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Senate Minority Leader Mitch McConnell (R-KY) has embraced the argument that President Obama was able to pass every bit of his legislative agenda in his first two years thanks to large Democratic majorities in both houses of Congress. It's intended as a counterpoint to the President's re-election strategy of attacking the congressional GOP as do-nothing obstructionists. But it's also a revisionist history of the 111th Congress, during which McConnell more than any other Republican in Washington stood athwart Obama's agenda to great effect.

The White House has "been trying to pretend like the President just showed up yesterday, just got sworn in and started fresh," McConnell declared Sunday on CNN's State of the Union. "In fact, he's been in office for three years. He got everything he wanted from a completely compliant Congress for two of those three years... We are living in the Obama economy."

This isn't a new claim for McConnell, but it's audacious even by Washington's lax standards. It was McConnell, after all, who led Senate Republicans in serial filibusters -- a record-setting number -- successfully thwarting large chunks of Obama's agenda.

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TAMPA, FLORIDA -- Assuming Tuesday's primary vote here goes the way the polls say it will, Newt Gingrich will have to figure out a way to make good on his promise to take the primary fight all the way to the GOP convention. And he's going to have to do it fast.

Gingrich seems intent on playing this year's Hillary Clinton, refusing to let defeats and polls stop him and pushing on until the bitter end. Some conservatives have already begun to ponder the ramifications of that scenario. But they probably don't need to. Virtually nothing about Gingrich's campaign resembles Clinton's, which was able to hold on for months thanks to a huge well of money and well-built national infrastructure.

So while Gingrich backers say he can stay in due to the strength of his support among conservatives if nothing else -- and Democrats would certainly like to see the brutal primary continue -- it's difficult to see how Gingrich can make good on his promise to plague Mitt Romney until the bitter end.

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Tuesday morning, DNC Chair Debbie Wasserman Schultz will hold an event at a Florida Senior Center highlighting Mitt Romney’s ties to Damon Corporation and Medicare fraud.

A little background: According to the DNC, Romney served on the board of Damon Corporation which was committing Medicare fraud by falsely billing Medicare for unnecessary blood tests. Bain Capital put $3.39 million into Damon and walked away with $7.4 million.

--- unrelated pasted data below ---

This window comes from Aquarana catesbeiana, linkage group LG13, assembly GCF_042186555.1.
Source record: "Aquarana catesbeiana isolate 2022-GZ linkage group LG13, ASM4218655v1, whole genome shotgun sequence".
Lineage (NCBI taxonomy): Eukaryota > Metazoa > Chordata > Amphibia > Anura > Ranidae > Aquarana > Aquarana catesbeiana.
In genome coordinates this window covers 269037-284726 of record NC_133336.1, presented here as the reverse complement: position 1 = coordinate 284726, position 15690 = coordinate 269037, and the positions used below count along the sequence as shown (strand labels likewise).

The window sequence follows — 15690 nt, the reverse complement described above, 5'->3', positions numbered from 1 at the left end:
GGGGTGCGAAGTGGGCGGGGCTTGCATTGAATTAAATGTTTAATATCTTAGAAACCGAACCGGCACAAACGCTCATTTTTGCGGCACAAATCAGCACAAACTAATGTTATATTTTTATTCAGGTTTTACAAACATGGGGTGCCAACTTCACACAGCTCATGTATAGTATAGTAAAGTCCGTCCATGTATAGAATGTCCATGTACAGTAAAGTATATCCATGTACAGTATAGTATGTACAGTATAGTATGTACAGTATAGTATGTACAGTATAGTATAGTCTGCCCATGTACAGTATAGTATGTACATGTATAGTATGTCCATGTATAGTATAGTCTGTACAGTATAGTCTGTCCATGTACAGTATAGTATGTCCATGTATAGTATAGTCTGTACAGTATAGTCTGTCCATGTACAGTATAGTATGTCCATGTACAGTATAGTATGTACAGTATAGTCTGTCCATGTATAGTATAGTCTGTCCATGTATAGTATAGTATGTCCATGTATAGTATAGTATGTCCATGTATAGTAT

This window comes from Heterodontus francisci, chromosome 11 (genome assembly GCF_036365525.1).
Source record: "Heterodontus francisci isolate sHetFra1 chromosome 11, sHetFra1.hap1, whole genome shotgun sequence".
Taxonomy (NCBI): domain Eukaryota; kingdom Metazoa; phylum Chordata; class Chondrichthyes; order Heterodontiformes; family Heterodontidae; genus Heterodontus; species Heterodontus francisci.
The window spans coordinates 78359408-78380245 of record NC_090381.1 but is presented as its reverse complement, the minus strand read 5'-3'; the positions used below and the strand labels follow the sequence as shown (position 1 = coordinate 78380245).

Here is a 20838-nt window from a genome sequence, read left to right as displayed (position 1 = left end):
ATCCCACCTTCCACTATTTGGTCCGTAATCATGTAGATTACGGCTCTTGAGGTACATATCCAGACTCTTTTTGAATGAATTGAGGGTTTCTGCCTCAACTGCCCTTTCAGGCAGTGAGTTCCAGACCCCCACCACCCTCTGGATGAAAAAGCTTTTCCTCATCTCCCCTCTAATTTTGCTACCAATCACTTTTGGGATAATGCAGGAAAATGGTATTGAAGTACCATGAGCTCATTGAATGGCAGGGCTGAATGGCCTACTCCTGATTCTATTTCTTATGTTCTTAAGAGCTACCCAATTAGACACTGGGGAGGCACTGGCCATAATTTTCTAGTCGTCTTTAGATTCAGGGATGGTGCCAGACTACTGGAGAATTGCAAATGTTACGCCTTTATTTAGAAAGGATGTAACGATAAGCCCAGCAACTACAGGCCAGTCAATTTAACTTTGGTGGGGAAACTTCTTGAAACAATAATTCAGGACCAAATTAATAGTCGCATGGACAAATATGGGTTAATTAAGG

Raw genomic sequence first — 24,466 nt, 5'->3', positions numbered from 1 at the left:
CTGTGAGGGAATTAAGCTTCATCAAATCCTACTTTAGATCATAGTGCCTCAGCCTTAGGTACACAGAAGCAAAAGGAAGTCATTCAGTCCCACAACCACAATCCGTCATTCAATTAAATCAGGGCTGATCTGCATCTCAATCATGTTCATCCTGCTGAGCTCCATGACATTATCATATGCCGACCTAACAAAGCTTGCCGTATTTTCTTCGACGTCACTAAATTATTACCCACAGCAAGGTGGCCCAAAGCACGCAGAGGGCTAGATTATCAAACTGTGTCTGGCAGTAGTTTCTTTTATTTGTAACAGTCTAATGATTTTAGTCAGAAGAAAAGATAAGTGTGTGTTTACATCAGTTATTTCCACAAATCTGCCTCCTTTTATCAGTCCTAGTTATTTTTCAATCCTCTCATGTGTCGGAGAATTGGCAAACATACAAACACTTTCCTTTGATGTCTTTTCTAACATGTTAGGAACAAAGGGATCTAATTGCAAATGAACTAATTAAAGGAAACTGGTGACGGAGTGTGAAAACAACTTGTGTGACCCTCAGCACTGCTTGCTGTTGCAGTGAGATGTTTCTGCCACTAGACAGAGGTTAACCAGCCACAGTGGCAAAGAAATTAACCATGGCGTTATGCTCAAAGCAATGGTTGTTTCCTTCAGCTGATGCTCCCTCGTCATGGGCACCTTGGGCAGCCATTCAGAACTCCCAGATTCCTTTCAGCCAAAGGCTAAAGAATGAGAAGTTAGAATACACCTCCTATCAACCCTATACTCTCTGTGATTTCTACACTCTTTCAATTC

Tuesday’s event is scheduled for 9:45 a.m.

New numbers from ABC News and the Washington Post show that the private experience of former Massachusetts Gov. Mitt Romney and former House Speaker Newt Gingrich is view unfavorably by the general population, but favorably by Republicans. Americans generally viewed “Gingrich’s work, since leaving elective office, as a consultant for companies with an interest in federal policymaking,” unfavorably by 54 percent, against 24 percent who saw it favorably. Republicans saw it slightly positively at 44 – 40.

Romney scored much better, respectively. Americans saw his work “buying and restructuring companies before he went into politics” favorably 35 percent of the time, versus 40 percent who saw it unfavorably. Republicans were very keen on it — 58 percent see if favorably against only 24 percent who were down on it.

The Perry campaign spent $14.2 million in the last three months of 2011 while taking in just $2.9 million, but still ended up with $3.7 million on hand at the end of the year with $93,745 in debt according to financial disclosure report filed with the Federal Election Commission late Monday night.

Many of the campaign’s final 2011 expenditures came in the form of media buys during a time when Perry was suffering in the polls due to poor debate performances. Perry exited the race on Jan. 19.

With a likely loss in Florida Tuesday, Newt Gingrich is headed toward a rocky February. As if a loss of momentum weren’t enough, Nevada, with its large Mormon population, and Michigan, where Romney grew up, were always going to be tough states for Gingrich. Romney won those states in 2008. So it makes sense that Gingrich’s campaign is tamping down expectations there.

In a recent Florida poll, Newt Gingrich and Mitt Romney were neck and neck among male voters, but Romney was leading Gingrich by 19 points among women — contributing significantly to Romney’s growing lead in the state. In the past 3 primary contests, women voters haven’t impeded Gingrich, particularly in South Carolina. On the other hand, in national polls, Gingrich trails among women voters, meaning it’s a problem that’s unlikely to go away soon.

It seems the primary may be taking a toll on Mitt Romney’s favorability among independents. Since December, Romney’s favorability among independents has declined 13 percentage points. Debates and tough conservative rhetoric probably aren’t doing Romney any favors with this voting bloc — making it even more likely he will quickly pivot back to the center if he secures the nomination.

R.C. Hammond, Newt Gingrich’s spokesman, tweets:

“just crossed $5 million raised for January ‘12. FEC report will show about $10 million raised in the last quarter of '11.”

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